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kickingtone last won the day on January 11

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  1. Isn't this the point? Although we may be able to pick out the odd short phrase of birdsong here and there out of the hundreds that exist, and match them to some phrase in the hundreds of well-known musical compositions, that does not mean that the bird is using harmonic intervals. You would have expected someone by now to have written a "whole" (up to 95 per cent) birdsong by now. Even a dictionary of birdsong in musical notation would probably exist. But all we seem to have is a random collection of coincidences, involving very short phrases. Playing it by ear, which I am all for, the birdsong I am more familiar with comes from the blackbird, robin, wren, and chaffinch. All of them sound "off" to me, if I listen with human bias. The blackbird has a great timbre, imo, but I definitely remember having to "get used" to its "singing", probably because I had first to subconsciously dismantle the expectations I had. Actually, I now liken the blackbird to an orator, more than a songster, although that may also have to do with the way it imperiously sticks its yellow beak in the air, and pauses between phrases and looks around, as if for effect.
  2. That's really stretching it, I think. (The opening of Beethoven's Symphony No. 5 is an example of stretching things to the limit!) Birds don't sing in human scales. Musicians may adjust and incorporate the odd couple of characteristic notes, or leave the whole thing "out of tune", as with some nightingale accompaniments. Even the cuckoo's "two notes" are approximated/adjusted in examples that I recall. But if you do have a good source demonstrating a bird singing "in tune" from any known human perspective, that would be very interesting.
  3. They say so -- "trust me, I am a musician..." -- "as a qualified sound engineer, trust me..." -- "trust me, I do this for a living"... There doesn't appear to be a "don't trust me" option.
  4. Which rule? State the rule or rules, so that we can be clear what you are saying. Sorry, It was on reddit some while ago.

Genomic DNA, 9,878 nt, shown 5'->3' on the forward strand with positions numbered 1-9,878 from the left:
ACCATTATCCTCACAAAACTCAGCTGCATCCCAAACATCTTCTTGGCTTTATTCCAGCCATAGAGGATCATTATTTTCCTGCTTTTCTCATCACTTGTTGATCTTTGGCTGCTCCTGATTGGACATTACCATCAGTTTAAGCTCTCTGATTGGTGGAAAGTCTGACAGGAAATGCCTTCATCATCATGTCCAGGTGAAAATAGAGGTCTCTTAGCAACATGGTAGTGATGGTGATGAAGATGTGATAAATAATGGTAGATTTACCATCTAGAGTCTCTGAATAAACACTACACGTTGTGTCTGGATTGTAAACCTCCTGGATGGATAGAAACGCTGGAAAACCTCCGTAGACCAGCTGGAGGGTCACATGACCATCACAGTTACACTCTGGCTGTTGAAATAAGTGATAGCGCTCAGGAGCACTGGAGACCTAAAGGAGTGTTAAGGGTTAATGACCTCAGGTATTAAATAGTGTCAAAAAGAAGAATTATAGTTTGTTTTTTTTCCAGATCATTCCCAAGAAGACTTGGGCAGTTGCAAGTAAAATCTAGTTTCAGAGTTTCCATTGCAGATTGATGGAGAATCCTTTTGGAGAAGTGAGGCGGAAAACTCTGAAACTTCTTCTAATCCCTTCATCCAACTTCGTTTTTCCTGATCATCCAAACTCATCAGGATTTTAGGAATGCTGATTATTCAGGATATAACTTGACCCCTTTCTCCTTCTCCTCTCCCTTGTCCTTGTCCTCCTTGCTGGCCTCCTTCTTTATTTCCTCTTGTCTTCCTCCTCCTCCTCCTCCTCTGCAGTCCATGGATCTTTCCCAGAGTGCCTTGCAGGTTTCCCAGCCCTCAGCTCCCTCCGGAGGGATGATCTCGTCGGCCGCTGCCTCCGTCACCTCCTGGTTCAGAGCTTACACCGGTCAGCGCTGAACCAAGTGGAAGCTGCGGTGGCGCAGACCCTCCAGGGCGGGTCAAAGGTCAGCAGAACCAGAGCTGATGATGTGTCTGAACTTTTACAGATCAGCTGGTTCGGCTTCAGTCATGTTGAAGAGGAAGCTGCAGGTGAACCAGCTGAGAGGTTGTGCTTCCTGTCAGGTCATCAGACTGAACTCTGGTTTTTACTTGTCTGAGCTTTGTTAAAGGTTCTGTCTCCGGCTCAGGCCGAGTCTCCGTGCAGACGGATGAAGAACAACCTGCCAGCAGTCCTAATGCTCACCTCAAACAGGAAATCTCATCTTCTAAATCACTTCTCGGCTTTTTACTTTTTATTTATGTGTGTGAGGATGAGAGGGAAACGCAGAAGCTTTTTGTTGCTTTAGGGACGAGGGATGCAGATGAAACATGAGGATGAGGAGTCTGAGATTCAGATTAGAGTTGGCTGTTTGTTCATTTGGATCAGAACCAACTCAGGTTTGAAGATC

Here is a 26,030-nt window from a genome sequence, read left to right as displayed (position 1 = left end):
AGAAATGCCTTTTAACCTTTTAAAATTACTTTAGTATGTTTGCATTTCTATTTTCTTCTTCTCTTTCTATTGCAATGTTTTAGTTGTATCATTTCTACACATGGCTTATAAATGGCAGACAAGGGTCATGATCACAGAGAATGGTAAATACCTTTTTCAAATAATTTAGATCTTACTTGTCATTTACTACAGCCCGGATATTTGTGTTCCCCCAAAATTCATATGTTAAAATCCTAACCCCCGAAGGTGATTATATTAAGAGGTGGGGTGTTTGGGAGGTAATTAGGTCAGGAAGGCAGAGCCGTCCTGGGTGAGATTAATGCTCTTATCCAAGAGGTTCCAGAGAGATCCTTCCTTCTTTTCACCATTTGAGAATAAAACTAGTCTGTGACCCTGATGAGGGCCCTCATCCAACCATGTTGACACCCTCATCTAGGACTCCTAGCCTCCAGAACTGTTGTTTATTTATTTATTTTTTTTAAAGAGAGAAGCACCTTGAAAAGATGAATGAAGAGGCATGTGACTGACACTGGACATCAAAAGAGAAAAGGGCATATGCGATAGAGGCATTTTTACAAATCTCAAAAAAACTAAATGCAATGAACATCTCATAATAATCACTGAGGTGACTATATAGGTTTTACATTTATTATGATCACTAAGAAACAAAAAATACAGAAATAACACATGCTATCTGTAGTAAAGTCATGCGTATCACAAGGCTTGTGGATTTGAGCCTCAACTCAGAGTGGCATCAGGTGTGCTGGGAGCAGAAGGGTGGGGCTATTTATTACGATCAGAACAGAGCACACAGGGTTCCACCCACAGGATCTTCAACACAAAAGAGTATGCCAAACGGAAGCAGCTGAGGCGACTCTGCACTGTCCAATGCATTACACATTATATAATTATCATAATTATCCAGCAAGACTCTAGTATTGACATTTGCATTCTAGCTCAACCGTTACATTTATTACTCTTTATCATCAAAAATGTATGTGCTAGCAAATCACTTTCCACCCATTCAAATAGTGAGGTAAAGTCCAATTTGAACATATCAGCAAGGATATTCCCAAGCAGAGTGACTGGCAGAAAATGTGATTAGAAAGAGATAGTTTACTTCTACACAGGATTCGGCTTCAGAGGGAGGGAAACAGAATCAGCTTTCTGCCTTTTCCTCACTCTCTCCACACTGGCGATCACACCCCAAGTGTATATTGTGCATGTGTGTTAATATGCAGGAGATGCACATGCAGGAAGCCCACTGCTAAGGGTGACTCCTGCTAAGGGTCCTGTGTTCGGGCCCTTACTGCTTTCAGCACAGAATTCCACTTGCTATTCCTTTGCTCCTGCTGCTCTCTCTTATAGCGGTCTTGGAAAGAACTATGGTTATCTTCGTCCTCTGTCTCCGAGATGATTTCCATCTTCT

5. Different? Very probably. Odd? Not necessarily. I certainly doubt I would be describing it as torture. I like traditional sounds from around the world. The first time I hear a new genre, my most usual impression is that it sounds different or has a new quality. I am rarely cringing. Organizing music into genres is fine. I just find extreme reactions (like the ones in the comment section of the video) to be a sign of narrow-mindedness, not musicality. Being able to hear the difference is one thing. Becoming nauseous over it is another.
  6. Yes. Didn't say he wasn't. Just read the comments -- "cringe", "torture", "hilarious", "tone deaf" etc. etc. + a heap of analysis about the keys. That suggests that a lot of "musicians" think it is more than normal "dissonance". Are you saying that this particular dissonance is common in some forms of music? Why then all the extreme reactions?
  7. In the comments section you have a bunch of self-professed musicians boasting about how they are so "musically" aware, that this makes them cringe. And others saying how "hilarious" it is. Right. That reminds me of folk who say they find Shakespeare funny. "A trade, sir, that, I hope, I may use with a safe conscience; which is, indeed, sir, a mender of bad soles." --- wooahahahahaha-ha! A handful of people didn't hear anything particularly amiss. (Why should they? They didn't buy the rule!) A couple of people said that "after a while" it sounded fine! <---- basically what happened with me. Easily by the end, my ears had tuned in with the F#.